When I read this movie review by Roger Ebert I decided that Stardust might not be worth the time or money to see it in the theater. He liked it but it had problems. And since it was PG-13 I couldn't take Samantha anyway. I figured I'd watch it on DVD. But then Samantha was invited to a sleepover and I asked Sarah what she wanted to see. She picked Stardust. I mentioned that it didn't get good reviews. I remembered in particular this line from the review:
There are lots of other good things in the movie, but they play more like vaudeville acts than part of a coherent plot. It's a film you enjoy in pieces, but the jigsaw never gets solved.But she checked online and saw that if you liked The Princess Bride, you'd like this movie. So, we decided to see it.
But I did have some reservations until I remembered that I was dissuaded from seeing Aeon Flux in the theater because of the reviews but when I watched it on DVD I loved it. I also loved The Island and that got bad reviews as well.
Sarah and I loved it! It was exciting and made you wonder what would happen next. The things that Ebert thought were too much actually added to the excitement as you moved from one adventure to another.
It begins with a young man trying to cross the wall into another world, he's stopped by the guard at the gate but he's able to get around him and check out what is beyond his world. What he finds is a marketplace and a pretty girl who is enslaved by a witch. He returns to his world and over nine months later a baby is left at the wall and brought to him by the guard. The baby, Tristan grows up into a young man who works in a shop and has a crush on a young woman who is really interested in another suitor.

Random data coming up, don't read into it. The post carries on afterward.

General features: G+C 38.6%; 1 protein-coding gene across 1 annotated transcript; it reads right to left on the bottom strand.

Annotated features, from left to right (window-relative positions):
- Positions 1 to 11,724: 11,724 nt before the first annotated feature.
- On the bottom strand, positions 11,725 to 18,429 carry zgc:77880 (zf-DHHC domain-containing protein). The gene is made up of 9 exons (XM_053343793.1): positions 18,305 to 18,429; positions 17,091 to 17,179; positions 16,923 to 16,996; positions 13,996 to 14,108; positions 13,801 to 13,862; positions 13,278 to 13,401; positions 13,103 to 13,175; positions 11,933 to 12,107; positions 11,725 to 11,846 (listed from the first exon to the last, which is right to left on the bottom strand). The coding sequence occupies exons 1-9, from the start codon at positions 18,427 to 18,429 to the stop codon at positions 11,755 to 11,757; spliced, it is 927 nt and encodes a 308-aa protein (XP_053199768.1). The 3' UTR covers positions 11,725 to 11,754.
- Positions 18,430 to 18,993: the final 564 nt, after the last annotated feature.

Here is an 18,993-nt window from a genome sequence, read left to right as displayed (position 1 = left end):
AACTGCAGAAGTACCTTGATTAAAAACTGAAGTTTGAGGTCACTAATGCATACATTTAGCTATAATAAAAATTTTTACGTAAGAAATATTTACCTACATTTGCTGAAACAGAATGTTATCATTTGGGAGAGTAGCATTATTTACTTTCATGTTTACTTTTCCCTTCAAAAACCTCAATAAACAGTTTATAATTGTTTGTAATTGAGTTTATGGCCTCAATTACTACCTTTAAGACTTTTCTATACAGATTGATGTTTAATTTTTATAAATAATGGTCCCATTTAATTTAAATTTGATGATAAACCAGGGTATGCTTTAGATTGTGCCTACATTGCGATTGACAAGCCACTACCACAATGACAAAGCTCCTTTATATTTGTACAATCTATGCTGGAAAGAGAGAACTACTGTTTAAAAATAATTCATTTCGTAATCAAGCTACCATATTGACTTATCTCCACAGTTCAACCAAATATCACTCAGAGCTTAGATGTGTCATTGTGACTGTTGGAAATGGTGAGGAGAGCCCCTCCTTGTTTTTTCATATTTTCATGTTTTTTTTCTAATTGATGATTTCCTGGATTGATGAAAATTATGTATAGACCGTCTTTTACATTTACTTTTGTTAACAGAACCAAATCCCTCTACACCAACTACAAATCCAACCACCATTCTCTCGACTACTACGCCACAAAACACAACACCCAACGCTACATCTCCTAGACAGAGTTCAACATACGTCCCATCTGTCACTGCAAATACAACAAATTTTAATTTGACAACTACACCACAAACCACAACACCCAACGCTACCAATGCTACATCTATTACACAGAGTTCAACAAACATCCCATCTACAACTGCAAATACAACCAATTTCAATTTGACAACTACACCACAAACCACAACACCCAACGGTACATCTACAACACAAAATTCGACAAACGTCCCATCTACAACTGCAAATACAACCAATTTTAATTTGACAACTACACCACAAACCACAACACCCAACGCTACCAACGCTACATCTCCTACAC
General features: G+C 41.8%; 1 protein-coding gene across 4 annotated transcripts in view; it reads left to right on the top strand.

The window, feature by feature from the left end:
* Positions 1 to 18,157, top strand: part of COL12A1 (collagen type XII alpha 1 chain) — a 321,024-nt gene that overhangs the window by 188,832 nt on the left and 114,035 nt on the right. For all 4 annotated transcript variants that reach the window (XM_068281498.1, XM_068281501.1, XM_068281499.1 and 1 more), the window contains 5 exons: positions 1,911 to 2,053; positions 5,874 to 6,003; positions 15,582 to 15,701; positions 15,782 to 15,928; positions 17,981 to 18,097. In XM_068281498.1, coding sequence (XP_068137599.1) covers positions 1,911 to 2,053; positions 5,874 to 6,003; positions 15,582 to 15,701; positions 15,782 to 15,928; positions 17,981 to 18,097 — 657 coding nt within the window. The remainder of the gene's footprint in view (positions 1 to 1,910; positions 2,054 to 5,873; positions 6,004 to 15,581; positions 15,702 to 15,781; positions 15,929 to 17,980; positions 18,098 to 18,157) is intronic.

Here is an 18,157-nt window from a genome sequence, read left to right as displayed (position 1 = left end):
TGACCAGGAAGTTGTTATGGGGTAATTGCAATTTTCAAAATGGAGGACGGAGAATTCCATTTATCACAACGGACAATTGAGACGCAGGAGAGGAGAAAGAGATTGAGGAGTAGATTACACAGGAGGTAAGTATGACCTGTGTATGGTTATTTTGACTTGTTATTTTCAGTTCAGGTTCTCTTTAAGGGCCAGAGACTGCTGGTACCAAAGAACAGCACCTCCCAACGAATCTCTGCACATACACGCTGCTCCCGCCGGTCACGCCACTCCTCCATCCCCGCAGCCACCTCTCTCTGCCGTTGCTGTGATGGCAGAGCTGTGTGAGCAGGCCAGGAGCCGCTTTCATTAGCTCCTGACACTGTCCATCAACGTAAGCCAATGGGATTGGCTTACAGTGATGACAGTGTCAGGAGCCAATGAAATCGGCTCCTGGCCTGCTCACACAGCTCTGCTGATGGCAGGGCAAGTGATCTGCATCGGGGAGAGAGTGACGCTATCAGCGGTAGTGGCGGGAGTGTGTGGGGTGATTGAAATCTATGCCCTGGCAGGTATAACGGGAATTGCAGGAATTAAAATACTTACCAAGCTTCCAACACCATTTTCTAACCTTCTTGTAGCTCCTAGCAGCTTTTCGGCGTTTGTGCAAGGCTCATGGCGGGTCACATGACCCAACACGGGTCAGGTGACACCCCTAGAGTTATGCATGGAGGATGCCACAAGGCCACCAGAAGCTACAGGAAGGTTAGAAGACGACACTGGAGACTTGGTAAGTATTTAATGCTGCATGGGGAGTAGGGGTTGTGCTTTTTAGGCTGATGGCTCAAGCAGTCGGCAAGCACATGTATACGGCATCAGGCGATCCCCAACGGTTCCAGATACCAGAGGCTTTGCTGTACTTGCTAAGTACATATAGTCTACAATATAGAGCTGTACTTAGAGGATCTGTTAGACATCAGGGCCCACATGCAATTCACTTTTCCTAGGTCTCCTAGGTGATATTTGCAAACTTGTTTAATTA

But he doesn't give up and makes her promise not to marry the other suitor until he returns to her with a fallen star. She agrees and gives him one week. He tries to cross the wall but the guard has been practicing since Tristan's father's successful breech and stops him. He tells his father what happened and his father tells him what happened when he breeched the wall. He gives him the stuff that was in the basket with him when he was a baby and one of the things turns out to be a candle that will get him where wants to go by thinking about it. He thinks about the star and his mom and is immediately transported to where the star landed. The star turns out to be a beautiful woman with long blond hair whom he takes captive so that he can bring her to his girlfriend.
The rest of the story is about how they make their way back to the wall so that he can present her to his girlfriend. They have to battle witches who are after her heart (they will have eternal life if they eat it) and princes who are after her necklace (the one who possesses the necklace will be king of their father's land) to get back to the wall. They meet some interesting characters along the way and face some pretty harrowing adventures.
The movie is sweet and funny and upbeat and has a great message about love and what it takes to give and receive it.
At the end of Ebert's review he says this:
There is a kind of narrative flow that makes you want to be swept along, and another that's just one thing after another. "Stardust" is fun enough the first time through, but it doesn't pass the Derek Malcolm Test: "A great movie is a movie I cannot bear the thought of never seeing again."Well, Sarah and I were swept along and were sad to see it end. In fact, at the end of the movie I turned to Sarah and said, "I'm so going to get that out when it comes on DVD" and she said, "No, I'm going to get it." And we spent a few minutes arguing about who was going to get the movie. I guess for us it did pass Derek Malcolm's test.